They were mad, of course. Or evil. Or godless, amoral, arrogant, impersonal, and inhuman. At best, they were well intentioned but blind to the dangers of forces they barely controlled. They were Faust and Frankenstein, Jekyll and Moreau, Caligari and Strangelove—the scientists of film and fiction, cultural archetypes that reflected ancient fears of tampering with the unknown or unleashing the little-understood powers of nature.
In From Madman to Crime Fighter, Roslynn D. Haynes analyzes stereotypical characters—including the mad scientist, the cold-blooded pursuer of knowledge, the intrepid pathbreaker, and the bumbling fool—that, from medieval times to the present day, have been used to depict the scientist in Western literature and film. She also describes more realistically drawn scientists, characters who are conscious of their public responsibility to expose dangers from pollution and climate change yet fearful of being accused of lacking evidence.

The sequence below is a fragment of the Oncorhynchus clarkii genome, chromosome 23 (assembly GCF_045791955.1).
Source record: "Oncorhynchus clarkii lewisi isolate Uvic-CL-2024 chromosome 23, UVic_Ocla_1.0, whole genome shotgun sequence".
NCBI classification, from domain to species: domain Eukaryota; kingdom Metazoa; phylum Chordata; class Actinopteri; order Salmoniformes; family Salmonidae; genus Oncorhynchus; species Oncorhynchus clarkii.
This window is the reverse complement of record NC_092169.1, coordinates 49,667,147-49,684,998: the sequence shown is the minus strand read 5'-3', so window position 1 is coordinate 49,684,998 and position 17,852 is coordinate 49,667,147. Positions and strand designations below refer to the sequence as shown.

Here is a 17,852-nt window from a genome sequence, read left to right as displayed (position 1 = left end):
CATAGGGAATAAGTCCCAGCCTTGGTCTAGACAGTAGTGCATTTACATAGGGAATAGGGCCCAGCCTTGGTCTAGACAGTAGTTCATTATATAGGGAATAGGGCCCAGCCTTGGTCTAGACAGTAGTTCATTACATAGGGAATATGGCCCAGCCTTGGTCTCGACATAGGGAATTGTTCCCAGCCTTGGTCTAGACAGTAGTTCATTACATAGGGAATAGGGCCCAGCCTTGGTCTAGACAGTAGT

Drawing on examples from Britain, America, Germany, France, Russia, and elsewhere, Haynes explores the persistent folklore of mad doctors of science and its relation to popular fears of a depersonalized, male-dominated, and socially irresponsible pursuit of knowledge for its own sake. She concludes that today’s public response to science and scientists—much of it negative—is best understood by recognizing the importance of such cultural archetypes and their significance as myth. From Madman to Crime Fighter is the most comprehensive study of the image of the scientist in Western literature and film.
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